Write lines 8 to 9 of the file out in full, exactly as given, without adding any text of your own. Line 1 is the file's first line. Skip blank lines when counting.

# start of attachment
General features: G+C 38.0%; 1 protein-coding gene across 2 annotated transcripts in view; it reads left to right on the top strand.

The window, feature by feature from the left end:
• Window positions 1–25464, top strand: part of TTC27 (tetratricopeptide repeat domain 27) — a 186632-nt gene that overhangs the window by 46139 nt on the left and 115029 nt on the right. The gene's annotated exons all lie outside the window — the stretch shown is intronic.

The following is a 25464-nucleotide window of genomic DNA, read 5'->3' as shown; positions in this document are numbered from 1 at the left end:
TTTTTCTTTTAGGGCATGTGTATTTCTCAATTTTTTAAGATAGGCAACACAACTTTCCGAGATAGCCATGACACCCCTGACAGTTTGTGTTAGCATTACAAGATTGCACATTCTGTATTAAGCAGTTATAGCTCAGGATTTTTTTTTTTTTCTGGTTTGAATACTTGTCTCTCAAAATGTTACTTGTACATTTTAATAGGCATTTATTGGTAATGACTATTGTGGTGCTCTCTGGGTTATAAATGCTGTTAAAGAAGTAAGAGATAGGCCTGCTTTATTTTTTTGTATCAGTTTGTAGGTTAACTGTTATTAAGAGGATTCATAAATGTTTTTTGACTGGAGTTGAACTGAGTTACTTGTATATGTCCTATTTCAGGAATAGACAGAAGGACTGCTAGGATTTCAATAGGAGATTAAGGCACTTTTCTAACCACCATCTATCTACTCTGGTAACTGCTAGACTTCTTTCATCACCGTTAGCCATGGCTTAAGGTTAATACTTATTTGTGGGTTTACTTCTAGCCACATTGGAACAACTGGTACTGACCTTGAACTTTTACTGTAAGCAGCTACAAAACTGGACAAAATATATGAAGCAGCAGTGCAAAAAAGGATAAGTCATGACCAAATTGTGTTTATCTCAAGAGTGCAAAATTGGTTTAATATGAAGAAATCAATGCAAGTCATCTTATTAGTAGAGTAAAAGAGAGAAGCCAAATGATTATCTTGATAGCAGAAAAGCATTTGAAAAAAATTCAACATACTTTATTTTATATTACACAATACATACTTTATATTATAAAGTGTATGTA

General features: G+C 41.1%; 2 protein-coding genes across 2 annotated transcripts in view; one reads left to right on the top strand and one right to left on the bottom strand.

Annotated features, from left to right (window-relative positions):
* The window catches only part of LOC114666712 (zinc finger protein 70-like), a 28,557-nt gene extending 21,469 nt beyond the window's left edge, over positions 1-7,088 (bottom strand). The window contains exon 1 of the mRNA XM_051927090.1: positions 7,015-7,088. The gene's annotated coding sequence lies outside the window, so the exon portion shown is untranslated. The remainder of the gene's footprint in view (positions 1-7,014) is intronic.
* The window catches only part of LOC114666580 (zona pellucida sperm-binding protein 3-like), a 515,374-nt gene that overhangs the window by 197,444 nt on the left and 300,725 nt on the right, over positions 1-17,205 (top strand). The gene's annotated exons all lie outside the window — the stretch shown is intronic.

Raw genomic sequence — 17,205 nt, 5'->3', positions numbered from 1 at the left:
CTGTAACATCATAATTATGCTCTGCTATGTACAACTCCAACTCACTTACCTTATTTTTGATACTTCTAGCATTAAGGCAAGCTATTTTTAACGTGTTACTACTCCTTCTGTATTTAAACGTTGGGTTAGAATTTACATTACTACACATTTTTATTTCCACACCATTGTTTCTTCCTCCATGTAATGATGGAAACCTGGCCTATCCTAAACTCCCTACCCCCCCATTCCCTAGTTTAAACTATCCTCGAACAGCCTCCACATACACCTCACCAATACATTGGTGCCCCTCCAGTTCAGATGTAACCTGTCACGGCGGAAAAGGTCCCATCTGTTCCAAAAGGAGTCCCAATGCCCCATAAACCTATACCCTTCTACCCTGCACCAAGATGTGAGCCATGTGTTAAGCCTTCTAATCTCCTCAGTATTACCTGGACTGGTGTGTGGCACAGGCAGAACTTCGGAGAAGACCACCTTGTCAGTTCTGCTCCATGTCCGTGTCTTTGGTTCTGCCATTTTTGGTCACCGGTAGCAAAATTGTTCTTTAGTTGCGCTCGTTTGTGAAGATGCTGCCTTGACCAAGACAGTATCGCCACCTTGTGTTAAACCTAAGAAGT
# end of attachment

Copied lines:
* The window catches only part of LOC114666712 (zinc finger protein 70-like), a 28,557-nt gene extending 21,469 nt beyond the window's left edge, over positions 1-7,088 (bottom strand). The window contains exon 1 of the mRNA XM_051927090.1: positions 7,015-7,088. The gene's annotated coding sequence lies outside the window, so the exon portion shown is untranslated. The remainder of the gene's footprint in view (positions 1-7,014) is intronic.
* The window catches only part of LOC114666580 (zona pellucida sperm-binding protein 3-like), a 515,374-nt gene that overhangs the window by 197,444 nt on the left and 300,725 nt on the right, over positions 1-17,205 (top strand). The gene's annotated exons all lie outside the window — the stretch shown is intronic.